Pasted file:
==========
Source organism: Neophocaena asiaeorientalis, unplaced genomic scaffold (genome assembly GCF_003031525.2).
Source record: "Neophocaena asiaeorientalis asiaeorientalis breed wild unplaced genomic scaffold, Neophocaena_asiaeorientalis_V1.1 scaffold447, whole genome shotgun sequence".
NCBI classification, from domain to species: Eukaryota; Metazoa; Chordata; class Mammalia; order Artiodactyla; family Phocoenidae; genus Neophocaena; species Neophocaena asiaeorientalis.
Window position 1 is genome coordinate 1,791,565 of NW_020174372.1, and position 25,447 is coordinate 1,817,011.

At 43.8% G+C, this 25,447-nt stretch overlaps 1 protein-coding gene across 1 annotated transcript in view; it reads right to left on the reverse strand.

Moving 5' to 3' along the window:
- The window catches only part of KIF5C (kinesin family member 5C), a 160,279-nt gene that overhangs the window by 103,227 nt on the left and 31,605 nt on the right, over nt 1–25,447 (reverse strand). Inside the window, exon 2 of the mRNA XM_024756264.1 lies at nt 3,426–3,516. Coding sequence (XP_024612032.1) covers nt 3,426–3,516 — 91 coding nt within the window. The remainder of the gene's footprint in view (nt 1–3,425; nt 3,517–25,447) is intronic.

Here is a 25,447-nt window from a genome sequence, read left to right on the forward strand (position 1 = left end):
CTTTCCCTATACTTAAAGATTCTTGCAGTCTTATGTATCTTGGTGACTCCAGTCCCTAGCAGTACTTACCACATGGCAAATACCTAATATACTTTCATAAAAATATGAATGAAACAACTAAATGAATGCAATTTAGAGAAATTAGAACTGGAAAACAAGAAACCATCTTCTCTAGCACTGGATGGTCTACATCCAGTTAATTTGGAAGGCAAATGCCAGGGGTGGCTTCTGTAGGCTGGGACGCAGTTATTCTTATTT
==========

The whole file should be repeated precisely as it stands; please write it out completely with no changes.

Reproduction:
Source organism: Neophocaena asiaeorientalis, unplaced genomic scaffold (genome assembly GCF_003031525.2).
Source record: "Neophocaena asiaeorientalis asiaeorientalis breed wild unplaced genomic scaffold, Neophocaena_asiaeorientalis_V1.1 scaffold447, whole genome shotgun sequence".
NCBI classification, from domain to species: Eukaryota; Metazoa; Chordata; class Mammalia; order Artiodactyla; family Phocoenidae; genus Neophocaena; species Neophocaena asiaeorientalis.
Window position 1 is genome coordinate 1,791,565 of NW_020174372.1, and position 25,447 is coordinate 1,817,011.

At 43.8% G+C, this 25,447-nt stretch overlaps 1 protein-coding gene across 1 annotated transcript in view; it reads right to left on the reverse strand.

Moving 5' to 3' along the window:
- The window catches only part of KIF5C (kinesin family member 5C), a 160,279-nt gene that overhangs the window by 103,227 nt on the left and 31,605 nt on the right, over nt 1–25,447 (reverse strand). Inside the window, exon 2 of the mRNA XM_024756264.1 lies at nt 3,426–3,516. Coding sequence (XP_024612032.1) covers nt 3,426–3,516 — 91 coding nt within the window. The remainder of the gene's footprint in view (nt 1–3,425; nt 3,517–25,447) is intronic.

Here is a 25,447-nt window from a genome sequence, read left to right on the forward strand (position 1 = left end):
CTTTCCCTATACTTAAAGATTCTTGCAGTCTTATGTATCTTGGTGACTCCAGTCCCTAGCAGTACTTACCACATGGCAAATACCTAATATACTTTCATAAAAATATGAATGAAACAACTAAATGAATGCAATTTAGAGAAATTAGAACTGGAAAACAAGAAACCATCTTCTCTAGCACTGGATGGTCTACATCCAGTTAATTTGGAAGGCAAATGCCAGGGGTGGCTTCTGTAGGCTGGGACGCAGTTATTCTTATTT